They say: “Make a bold statement.”
We say: “To hell with a statement, just enjoy the ride!”
When the Diavel first poked its head out of the underworld and on to our streets in 2011, there were a lot of questions. What type of motorcycle was it; power-cruiser? Long-and-low superbike? Why would someone want it? And maybe the biggest question of all, will people accept a Ducati that looks like this? In two years the most important question was answered, to the tune of 20,000 units sold through 2013. People did want it, and they didn't care how it was classified.
For the 2015 version, Ducati has executed a slew of small changes designed to keep the Diavel up to date while preserving the qualities that have led to such success in the showroom. Most noticeable is the headlight, an all-new LED unit, along with a new, brushed-aluminum cover. Larger air intakes and side panels combine with updated radiator covers and slightly smaller LED front turn signals to maintain the Diavel's broad, prizefighter shoulders.
Redesigned twin brushed stainless steel silencers carry a slight flare and are now asymmetrical. Sharp eyes will spot a revised seat, aimed at more comfort and mobility with a slightly altered shape and different padding. The engine has been tweaked, too, with the same declared peak horsepower of 162, but Ducati claims the curve has been moved down the rev band slightly, offering a shade more thrust at the same rpm as the previous mill.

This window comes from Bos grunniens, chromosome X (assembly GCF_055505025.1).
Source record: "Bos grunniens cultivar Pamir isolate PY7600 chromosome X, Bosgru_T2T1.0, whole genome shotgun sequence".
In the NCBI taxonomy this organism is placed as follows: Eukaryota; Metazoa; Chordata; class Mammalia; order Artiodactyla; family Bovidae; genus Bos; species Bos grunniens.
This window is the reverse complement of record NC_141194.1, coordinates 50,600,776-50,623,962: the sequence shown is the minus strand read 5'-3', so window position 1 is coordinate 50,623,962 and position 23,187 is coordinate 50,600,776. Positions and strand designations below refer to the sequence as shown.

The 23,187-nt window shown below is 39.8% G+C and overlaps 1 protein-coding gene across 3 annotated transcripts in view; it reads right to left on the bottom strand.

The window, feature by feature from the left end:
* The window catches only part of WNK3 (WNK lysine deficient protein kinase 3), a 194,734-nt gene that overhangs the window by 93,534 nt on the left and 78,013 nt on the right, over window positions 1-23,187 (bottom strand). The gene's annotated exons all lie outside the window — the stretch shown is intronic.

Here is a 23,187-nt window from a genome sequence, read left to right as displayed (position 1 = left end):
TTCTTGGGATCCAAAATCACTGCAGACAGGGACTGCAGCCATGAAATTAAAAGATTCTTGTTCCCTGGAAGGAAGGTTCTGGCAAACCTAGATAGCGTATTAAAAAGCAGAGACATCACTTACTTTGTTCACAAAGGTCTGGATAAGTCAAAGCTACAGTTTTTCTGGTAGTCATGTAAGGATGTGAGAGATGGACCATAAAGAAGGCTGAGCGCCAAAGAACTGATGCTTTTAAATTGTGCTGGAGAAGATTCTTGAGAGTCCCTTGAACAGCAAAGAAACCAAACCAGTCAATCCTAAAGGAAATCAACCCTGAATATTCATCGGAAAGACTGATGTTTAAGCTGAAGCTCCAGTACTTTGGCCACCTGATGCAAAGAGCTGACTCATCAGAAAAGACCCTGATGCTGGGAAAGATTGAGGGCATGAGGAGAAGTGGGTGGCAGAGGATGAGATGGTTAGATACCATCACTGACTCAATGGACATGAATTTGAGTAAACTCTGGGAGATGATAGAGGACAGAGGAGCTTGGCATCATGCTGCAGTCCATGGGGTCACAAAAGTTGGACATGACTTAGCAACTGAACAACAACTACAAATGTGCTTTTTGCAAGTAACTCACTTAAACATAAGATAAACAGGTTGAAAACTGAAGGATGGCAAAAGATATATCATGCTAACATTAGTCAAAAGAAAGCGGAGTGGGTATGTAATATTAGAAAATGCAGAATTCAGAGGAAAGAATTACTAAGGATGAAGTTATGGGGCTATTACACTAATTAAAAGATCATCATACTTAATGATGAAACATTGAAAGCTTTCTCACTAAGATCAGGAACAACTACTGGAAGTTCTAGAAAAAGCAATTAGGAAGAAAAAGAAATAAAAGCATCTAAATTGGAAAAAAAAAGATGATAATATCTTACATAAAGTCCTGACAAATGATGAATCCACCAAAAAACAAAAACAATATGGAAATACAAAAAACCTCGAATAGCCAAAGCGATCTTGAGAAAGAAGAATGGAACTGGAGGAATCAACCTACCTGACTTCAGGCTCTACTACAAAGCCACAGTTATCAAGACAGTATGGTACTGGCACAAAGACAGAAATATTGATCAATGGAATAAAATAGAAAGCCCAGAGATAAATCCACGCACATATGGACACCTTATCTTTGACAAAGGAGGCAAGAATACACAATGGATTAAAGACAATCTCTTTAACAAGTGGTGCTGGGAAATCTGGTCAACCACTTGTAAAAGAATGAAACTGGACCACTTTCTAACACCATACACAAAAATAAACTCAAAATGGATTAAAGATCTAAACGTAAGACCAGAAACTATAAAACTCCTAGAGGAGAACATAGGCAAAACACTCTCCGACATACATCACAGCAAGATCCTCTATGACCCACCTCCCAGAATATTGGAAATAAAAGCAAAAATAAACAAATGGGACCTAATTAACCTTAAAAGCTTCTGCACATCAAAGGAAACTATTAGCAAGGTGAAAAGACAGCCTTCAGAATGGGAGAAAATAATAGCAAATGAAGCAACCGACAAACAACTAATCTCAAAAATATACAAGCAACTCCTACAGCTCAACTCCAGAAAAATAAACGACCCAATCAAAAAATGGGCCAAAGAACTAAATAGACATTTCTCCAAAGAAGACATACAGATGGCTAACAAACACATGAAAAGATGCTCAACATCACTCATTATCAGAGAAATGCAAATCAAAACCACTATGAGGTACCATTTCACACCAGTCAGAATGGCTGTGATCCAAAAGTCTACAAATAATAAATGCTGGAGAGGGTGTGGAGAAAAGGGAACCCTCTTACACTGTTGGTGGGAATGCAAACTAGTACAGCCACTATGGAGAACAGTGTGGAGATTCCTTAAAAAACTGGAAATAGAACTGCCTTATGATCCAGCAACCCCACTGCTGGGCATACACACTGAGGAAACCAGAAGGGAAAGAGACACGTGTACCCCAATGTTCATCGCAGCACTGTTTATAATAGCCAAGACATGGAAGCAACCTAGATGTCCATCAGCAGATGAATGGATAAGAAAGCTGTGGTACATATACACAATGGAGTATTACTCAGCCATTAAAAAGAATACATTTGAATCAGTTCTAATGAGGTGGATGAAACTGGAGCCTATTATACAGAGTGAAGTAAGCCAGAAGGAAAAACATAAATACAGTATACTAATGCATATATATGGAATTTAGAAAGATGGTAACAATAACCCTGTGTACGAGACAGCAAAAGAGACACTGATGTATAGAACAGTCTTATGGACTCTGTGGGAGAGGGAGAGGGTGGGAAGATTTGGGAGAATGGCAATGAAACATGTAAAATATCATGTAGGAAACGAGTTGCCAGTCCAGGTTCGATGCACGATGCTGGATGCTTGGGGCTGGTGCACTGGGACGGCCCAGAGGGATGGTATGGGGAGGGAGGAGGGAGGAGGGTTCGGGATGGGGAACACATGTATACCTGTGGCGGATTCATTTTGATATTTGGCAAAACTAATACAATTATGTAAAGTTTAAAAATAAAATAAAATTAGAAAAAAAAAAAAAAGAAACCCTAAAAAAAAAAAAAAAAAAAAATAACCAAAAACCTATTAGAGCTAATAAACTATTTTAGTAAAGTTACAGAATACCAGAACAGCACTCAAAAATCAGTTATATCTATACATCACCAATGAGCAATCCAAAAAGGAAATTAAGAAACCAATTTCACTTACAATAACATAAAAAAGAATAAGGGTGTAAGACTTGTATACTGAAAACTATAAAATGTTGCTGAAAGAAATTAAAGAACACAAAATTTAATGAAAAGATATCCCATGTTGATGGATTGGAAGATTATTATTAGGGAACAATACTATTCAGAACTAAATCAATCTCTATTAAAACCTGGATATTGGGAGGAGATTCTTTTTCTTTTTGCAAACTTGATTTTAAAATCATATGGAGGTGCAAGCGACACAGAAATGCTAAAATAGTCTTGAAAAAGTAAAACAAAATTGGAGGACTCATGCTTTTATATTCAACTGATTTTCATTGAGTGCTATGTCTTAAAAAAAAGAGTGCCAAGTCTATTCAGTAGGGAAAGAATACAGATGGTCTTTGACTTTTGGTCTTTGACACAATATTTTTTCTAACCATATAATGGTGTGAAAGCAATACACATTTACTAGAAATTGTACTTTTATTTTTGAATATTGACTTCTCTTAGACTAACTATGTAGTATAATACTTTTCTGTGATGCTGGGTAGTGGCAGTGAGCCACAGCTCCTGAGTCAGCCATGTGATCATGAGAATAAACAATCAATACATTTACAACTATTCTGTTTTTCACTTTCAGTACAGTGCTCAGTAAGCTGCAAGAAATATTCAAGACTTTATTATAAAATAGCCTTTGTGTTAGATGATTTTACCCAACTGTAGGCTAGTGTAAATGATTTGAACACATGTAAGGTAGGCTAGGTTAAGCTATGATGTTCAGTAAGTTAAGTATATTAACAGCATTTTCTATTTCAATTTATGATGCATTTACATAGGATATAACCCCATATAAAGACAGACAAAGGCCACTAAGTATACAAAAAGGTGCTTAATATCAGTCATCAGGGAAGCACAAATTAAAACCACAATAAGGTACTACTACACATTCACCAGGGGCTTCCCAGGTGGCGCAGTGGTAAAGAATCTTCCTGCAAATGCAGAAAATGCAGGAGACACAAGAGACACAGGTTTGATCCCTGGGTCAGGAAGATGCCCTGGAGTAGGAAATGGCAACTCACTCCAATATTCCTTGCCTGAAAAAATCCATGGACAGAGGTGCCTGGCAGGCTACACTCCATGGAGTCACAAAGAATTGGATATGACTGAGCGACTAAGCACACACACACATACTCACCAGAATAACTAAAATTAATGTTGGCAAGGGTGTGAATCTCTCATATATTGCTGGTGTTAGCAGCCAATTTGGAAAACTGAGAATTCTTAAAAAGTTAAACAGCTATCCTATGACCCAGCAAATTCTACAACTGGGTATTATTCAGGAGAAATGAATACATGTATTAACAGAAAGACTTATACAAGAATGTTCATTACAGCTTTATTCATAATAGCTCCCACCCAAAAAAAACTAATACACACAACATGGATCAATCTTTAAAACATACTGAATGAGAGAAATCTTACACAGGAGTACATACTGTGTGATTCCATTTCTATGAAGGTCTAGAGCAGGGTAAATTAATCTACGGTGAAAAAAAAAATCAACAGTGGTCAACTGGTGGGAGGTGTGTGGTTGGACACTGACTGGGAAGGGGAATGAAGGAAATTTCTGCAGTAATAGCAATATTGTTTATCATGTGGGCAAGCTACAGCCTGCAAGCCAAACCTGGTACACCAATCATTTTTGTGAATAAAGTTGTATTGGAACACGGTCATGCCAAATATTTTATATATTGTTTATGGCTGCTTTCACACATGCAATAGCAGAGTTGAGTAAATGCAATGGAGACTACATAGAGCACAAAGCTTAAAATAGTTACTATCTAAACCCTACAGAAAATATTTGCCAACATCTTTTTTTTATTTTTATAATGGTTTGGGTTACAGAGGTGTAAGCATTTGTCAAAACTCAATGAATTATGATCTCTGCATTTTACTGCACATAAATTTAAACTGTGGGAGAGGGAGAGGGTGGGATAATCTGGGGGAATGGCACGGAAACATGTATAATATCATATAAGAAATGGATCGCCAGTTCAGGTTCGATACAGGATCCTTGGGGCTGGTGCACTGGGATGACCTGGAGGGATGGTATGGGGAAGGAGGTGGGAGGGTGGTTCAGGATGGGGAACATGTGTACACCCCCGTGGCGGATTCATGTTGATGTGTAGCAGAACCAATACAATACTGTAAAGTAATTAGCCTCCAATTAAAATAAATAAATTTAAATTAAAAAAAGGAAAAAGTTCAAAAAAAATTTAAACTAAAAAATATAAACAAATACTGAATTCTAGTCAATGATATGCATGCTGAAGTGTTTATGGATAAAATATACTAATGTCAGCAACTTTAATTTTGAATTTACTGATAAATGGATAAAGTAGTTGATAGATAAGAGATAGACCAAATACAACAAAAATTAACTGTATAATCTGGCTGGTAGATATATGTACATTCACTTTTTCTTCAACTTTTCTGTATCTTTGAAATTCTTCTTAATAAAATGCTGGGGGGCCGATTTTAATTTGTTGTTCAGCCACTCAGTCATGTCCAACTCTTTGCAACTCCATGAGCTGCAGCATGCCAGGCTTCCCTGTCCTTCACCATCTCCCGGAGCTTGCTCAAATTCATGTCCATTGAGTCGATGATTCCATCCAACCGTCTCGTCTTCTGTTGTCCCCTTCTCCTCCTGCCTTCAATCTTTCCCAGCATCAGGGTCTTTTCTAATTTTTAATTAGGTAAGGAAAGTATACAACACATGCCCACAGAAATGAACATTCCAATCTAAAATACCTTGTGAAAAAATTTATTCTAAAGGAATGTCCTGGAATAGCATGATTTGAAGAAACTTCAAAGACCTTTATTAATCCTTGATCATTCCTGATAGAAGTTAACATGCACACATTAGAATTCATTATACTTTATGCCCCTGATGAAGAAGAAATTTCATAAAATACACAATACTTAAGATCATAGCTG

These are all premium pieces applied to the Diavel, and it's no accident. "Premium" describes how Ducati sees the bike, as well as the lifestyle of the customer. To further drive the point home Ducati chose the most extravagant of venues, Monte Carlo, to host the press ride for the new Diavel, even stating that the targeted customer wants the bike in part for the social impact of being seen on a motorcycle.
Our first ride was at night, a short urban loop through the center of town. The new LED headlight looks sharp, and the high beam is strong, but the glow from southern Europe's tax haven mostly lit the way. The short evening cruise also gave a taste of what was to come the next day, a reminder of why Ducati made relatively small changes to the Diavel platform.
Snaking into the mountains outside Monaco revealed in full why we were smitten with this bike when it debuted three years ago. The same 240-width rear tire puts power to the road, and to many seasoned motorcyclists it probably looks ridiculous. But in truth the Diavel feels amazingly nimble, climbing away from the beach in Monte Carlo and handling the narrow, twisty streets confidently.
The low seat and hunkered-down chassis suggests a rough ride, something Ducati engineers must have focused on because, despite the cruiser aesthetic, sharp potholes won't crunch your spine. To further ease the ride, selecting the Urban ride mode cuts maximum power by about 40 percent and delivers power more gently. This is a welcome adjustment, as Ducati's 1,198cc dual-spark engine is dynamic, but not always the smoothest operator, sometimes shuddering at low rpm. Urban mode not only supplies less power, it makes the bike feel more relaxed and smoother in general.